Energy Efficiency, Vessel Versatility Central in Future Maritime Transportation

MarineLink.com
Thursday, August 29, 2013

The future dry cargo vessel must be able to adjust quickly to changing transportation needs. The Finnish industrial production structure is anticipated to change and therefore maritime transportation ought to be tighter integrated to production chains. The cargo ship must be versatile and flexible as the transportation needs and cargo types may change within short time intervals. In light of energy efficiency, LNG is considered the best near future marine fuel alternative.  

These results are presented in three individual Master´s thesis produced at Aalto University. Based on a comprehensive analysis of the Finnish international maritime transport volume development and change factors of the industrial and operational environment, an optimal future vessel concept was established. The vessel conceptualization work was supported by “Laiva 2025” background report, compiled by the Centre for Maritime Studies at the University of Turku, and future scenarios drawn up by an expert working group.

The Finnish industry is expected to concentrate on the production of higher value added and small volume niche products instead of mass-produced articles. Accelerating technological and economic trends also support the versatility features of a vessel. Finland´s future competitiveness relies not only on improving multipurpose vessel concepts, but also on matters such as the need for intensified cooperation between industries, logistics operators, suppliers and shipowners thus underpinning efficient imports and exports regardless Finland´s northerly location.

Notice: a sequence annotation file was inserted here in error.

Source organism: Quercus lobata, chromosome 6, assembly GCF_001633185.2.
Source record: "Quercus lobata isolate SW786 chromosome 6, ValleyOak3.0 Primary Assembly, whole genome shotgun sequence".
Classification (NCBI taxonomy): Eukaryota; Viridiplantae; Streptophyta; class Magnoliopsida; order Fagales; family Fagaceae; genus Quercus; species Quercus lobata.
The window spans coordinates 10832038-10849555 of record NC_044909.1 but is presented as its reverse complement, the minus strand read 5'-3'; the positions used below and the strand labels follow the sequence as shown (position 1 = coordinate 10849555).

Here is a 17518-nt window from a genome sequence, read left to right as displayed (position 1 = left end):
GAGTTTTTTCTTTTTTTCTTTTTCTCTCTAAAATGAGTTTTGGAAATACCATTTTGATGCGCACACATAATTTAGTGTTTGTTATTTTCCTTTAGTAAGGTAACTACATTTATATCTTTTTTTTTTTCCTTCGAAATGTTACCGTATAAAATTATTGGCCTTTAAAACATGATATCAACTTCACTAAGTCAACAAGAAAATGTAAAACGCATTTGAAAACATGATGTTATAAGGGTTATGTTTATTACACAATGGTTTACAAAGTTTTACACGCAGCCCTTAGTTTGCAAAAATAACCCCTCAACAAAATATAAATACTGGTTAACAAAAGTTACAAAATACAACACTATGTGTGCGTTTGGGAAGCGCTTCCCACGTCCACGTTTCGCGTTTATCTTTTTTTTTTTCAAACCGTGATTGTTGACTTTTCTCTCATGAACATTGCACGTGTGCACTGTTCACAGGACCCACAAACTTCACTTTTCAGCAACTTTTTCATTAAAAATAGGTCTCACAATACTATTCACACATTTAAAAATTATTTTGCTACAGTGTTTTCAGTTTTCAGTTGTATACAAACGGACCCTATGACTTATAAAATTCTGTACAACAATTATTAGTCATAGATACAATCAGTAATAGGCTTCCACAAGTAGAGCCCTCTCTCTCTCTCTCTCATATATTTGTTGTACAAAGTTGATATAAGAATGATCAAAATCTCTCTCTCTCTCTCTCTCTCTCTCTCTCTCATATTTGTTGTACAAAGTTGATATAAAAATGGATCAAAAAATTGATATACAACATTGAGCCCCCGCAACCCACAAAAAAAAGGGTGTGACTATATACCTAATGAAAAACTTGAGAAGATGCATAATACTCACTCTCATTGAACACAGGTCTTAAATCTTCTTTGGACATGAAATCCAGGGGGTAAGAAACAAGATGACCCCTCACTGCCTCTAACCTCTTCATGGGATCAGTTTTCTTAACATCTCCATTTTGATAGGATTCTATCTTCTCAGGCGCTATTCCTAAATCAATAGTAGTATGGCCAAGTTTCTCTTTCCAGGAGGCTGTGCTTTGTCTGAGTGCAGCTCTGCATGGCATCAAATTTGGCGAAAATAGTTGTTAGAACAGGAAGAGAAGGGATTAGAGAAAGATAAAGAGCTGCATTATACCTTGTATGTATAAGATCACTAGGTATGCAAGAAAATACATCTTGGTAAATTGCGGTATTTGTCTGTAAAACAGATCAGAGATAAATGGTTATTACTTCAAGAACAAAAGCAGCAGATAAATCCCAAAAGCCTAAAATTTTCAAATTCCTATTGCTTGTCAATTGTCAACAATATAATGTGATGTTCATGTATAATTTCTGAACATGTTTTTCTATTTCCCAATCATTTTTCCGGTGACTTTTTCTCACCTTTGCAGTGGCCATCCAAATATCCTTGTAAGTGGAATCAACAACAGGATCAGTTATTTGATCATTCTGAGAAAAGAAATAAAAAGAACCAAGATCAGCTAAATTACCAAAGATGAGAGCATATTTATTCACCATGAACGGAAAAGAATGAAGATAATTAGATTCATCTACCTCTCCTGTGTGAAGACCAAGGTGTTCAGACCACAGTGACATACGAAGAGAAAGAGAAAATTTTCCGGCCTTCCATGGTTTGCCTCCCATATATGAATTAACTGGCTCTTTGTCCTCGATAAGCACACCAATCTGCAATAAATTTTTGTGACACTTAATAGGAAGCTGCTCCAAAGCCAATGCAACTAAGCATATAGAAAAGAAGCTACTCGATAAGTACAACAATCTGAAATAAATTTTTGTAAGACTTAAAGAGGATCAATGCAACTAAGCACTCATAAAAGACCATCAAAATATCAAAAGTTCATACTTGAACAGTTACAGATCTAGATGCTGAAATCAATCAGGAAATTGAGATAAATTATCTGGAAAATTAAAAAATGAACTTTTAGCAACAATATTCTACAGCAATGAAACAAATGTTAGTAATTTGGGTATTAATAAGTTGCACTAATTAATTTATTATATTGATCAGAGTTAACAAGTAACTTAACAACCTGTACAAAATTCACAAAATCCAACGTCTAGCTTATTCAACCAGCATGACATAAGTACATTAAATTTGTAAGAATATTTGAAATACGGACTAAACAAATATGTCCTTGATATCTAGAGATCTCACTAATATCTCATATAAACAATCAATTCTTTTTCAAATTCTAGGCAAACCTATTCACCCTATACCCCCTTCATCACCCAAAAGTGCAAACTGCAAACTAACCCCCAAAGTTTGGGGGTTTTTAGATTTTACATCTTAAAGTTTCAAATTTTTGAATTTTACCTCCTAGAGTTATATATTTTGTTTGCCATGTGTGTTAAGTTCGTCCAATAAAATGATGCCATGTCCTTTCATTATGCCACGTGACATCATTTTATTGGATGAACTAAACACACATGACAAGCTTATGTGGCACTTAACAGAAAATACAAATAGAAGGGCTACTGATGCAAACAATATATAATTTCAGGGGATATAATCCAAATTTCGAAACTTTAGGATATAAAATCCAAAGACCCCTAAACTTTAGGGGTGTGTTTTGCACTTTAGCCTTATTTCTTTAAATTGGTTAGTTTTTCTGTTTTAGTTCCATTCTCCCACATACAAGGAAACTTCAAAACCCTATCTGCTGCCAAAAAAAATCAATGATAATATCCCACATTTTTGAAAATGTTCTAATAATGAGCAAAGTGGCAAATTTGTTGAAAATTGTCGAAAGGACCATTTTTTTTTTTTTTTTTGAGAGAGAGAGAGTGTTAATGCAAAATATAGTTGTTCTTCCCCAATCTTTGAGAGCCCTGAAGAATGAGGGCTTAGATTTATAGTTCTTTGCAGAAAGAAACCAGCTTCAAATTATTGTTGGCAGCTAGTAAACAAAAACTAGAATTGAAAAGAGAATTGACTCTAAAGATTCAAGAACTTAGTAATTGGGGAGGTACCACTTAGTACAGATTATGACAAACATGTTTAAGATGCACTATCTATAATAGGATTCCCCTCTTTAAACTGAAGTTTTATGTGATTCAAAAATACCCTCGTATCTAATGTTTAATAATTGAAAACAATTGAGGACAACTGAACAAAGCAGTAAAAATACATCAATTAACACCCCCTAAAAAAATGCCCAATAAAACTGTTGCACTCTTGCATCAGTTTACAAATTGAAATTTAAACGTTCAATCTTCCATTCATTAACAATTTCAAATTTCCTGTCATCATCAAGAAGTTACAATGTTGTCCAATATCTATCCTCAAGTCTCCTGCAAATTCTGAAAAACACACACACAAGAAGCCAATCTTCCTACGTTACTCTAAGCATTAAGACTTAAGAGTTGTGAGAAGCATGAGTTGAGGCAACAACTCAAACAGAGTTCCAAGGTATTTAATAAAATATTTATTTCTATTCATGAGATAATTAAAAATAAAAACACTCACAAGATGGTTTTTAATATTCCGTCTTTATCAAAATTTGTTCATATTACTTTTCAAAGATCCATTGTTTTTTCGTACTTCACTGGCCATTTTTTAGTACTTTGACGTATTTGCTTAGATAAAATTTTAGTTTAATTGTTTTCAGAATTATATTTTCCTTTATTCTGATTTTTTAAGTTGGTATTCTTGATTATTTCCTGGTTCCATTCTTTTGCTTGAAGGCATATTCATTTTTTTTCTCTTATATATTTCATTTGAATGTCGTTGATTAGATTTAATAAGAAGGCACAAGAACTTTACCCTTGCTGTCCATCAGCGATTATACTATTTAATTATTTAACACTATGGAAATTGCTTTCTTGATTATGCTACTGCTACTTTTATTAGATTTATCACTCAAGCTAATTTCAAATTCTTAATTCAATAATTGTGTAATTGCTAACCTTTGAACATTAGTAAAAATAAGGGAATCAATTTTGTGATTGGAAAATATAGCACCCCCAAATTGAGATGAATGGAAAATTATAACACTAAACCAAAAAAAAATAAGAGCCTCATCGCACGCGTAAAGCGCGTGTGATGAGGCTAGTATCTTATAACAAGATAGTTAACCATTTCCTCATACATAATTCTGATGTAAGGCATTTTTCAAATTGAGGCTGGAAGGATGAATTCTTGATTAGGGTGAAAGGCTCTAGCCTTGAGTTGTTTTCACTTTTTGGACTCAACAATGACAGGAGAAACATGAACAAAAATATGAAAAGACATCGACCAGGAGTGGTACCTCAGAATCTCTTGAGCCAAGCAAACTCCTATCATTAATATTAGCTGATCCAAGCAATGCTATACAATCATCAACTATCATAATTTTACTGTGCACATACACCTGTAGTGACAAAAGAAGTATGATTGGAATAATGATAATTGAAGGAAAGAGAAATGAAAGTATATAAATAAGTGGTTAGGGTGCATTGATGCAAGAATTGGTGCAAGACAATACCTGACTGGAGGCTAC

Change factor management and effective maritime transportation crucial for Finland´s competitiveness

Finland´s future international competiveness heavily relies on the success of foreign trade and in particular that of export of industry and services sectors. The absolute majority of both exports and imports is transported by sea and therefore it is imperative that Finland operates a fleet that is optimally adapted to serve the Finnish foreign trade with regard to change factors in the operational environment. The Finnish industry and logistics sectors, in particular within the technology, forest and chemical industry fields, are currently undergoing significant structural changes. Factors affecting the operational environment and competitiveness of these aforementioned industries include e.g. energy efficiency, management of environmental impacts, increasing automation and technological development, and logistical costs.

The Baltic Sea is one of the most heavily sailed seas in the world and the merchant traffic volumes are anticipated to grow further in the decades to come. By 2030, the international maritime traffic in the Baltic Sea is forecasted to grow in excess of 200 million metric tons, equaling a relative growth of a third.

New solutions are generated in cooperation

Laiva 2025 is a joint venture project comprising research institutes and enterprises including the Finnish Funding Agency for Technology and Innovations (TEKES), Cargotec Finland Oy, ESL Shipping Oy, Oy Langh Ship Ab, Outokumpu Stainless Oy, Stora Enso Oyj, Wärtsilä Finland Oy, Aalto University and Centre for Maritime Studies at University of Turku. 

From Wärtsilä´s point of view, “Laiva 2025” project is an excellent example of how freighters, shipowners and solution providers can in cooperation with universities come up with new solutions and concepts that serve the interests of merchant shipping, said Ilkka Rytkölä, General Manager at Wärtsilä Finland Oy. Besides future scenarios, commercial development trends and technical solutions, “Laiva 2025” has provided a unique opportunity for networking and cooperation among various actors. Consequently, the next joint venture project encompassing future seaborne energy transports is well under preparation, Rytkölä continued.     
 

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